Ethiopian Prime Minister Abiy Ahmed gave the regional forces of the northern Tigray province a 72-hour ultimatum to surrender before the military begins an assault on the regional capital Mekelle.
“We urge you to surrender peacefully within 72 hours, recognizing that you are at the point of no return,” said the Nobel Peace Prize laureate in a tweet.
The Ethiopian army threatened to besiege the city of hundreds of thousands earlier Sunday.
“The next decisive battle is to surround Mekele with tanks,” Dejene Tsegave, a military spokesman, told state broadcasters.
Dejene warned Mekele residents, “save yourself. A directive has been communicated for you to dissociate yourself from this junta, after that there will be no mercy.”
The Tigray People’s Liberation Front (TPLF) leader Debretsion Gebremichael promised “fierce fighting” to halt the Ethiopian army’s advance. “They’ll continue to pay for every move,” he told AFP.
The TPLF led the overthrow of Mengistu Hailemariam, who lead Ethiopia’s military Derg regime, in 1991. The forces dominated the East African nation’s political scene until Abiy became prime minister in 2018.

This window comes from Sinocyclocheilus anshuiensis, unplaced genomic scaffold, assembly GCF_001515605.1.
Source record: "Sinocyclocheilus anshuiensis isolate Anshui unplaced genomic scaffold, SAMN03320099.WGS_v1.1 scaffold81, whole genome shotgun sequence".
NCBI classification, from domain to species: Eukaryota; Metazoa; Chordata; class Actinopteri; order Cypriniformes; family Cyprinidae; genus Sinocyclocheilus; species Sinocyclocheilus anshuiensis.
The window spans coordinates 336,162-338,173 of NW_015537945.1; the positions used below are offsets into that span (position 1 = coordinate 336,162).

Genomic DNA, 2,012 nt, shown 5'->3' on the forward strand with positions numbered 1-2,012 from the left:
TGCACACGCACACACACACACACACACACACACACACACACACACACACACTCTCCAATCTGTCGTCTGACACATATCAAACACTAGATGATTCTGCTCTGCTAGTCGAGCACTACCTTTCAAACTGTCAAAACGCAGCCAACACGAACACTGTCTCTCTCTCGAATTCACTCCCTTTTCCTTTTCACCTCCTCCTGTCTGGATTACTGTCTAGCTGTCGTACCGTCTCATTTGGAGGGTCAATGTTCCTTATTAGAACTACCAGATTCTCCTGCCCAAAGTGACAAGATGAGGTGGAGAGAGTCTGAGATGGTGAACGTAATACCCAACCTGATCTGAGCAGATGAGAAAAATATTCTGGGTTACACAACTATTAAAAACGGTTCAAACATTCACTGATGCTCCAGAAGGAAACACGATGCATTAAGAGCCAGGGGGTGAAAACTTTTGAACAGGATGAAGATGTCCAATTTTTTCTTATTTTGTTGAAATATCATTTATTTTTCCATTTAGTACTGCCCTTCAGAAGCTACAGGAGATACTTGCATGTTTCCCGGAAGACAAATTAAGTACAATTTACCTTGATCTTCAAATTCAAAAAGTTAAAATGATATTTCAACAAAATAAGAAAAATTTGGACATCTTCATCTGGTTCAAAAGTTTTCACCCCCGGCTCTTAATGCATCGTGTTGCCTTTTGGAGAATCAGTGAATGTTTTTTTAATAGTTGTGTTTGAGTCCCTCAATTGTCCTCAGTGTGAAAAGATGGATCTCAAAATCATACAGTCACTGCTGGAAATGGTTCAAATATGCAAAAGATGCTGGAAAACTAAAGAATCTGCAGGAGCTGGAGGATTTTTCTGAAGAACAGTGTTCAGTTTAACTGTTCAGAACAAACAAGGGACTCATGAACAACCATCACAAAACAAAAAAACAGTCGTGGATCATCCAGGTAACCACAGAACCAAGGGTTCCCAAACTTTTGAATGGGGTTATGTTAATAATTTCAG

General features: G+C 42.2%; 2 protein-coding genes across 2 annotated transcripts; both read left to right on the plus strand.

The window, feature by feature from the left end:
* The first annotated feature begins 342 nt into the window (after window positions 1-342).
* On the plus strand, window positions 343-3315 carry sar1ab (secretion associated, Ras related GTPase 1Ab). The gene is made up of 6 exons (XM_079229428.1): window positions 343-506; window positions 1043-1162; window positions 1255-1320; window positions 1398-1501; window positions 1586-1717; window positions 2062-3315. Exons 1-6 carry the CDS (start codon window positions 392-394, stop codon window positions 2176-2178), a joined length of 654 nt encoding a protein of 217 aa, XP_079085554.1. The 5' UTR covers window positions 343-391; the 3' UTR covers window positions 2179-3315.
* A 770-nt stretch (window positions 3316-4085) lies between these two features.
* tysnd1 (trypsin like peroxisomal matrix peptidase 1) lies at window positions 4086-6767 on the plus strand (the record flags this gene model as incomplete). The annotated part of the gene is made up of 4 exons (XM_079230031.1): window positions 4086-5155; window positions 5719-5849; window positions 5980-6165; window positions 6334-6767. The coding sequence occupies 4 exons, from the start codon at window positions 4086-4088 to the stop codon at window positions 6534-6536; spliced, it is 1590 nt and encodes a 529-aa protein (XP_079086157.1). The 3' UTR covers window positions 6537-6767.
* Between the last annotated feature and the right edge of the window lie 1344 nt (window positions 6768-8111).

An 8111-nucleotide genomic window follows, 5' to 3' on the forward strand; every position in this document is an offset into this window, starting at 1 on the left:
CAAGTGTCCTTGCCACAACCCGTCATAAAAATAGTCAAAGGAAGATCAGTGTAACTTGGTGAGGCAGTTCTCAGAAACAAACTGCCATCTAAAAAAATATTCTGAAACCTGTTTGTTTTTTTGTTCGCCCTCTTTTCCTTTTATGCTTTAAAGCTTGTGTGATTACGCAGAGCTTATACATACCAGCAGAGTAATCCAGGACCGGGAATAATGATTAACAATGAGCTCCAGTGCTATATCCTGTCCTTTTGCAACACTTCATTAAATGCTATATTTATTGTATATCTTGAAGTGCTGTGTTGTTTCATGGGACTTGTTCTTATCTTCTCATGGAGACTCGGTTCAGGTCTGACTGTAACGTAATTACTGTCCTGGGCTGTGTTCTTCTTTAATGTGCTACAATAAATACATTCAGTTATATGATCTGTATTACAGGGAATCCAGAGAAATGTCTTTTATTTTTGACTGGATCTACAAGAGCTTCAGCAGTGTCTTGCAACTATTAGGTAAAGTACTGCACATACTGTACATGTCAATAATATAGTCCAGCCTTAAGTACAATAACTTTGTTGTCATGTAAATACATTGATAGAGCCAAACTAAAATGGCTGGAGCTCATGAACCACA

The feud with Abiy caused the TPLF to hold their own elections this year despite the postponement of national polls due to the coronavirus pandemic. Tensions flared after an alleged TPLF attack earlier this month.
Tigray residents voted in a local election earlier this year in defiance of the federal government
Abiy responded by taking several towns with aerial bombardments and ground fighting. The conflict has already killed hundreds, potentially thousands of people, and sent more than 30,000 refugees into neighboring Sudan.
Abiy’s government has seen the TPLF as a criminal administration and has refused all calls for peace.
The African Union (AU) said Saturday that it would send a special envoy to mediate between the Ethiopian government and the TPLF. Ahmed called the announcement “fake news.”
The conflict has already led to tens of thousands of refugees fleeing to Sudan
Former US Ambassador to the United Nations and US National Security Advisor Susan Rice, who served under fellow Nobel Peace Prize recipient Barack Obama, tweeted that if Ahmed went through with his plan, that would amount to “war crimes.” Rice referenced Human Rights Watch researcher Laetitia Bader in the tweet.
The US and UN have called the worsening situation in Ethiopia a looming humanitarian disaster.
The UN has called for opening humanitarian corridors to allow aid agencies access, and said it was preparing for as many as 200,000 refugees to flee into Sudan in the coming months.
kbd/aw (AP, AFP, dpa, Reuters)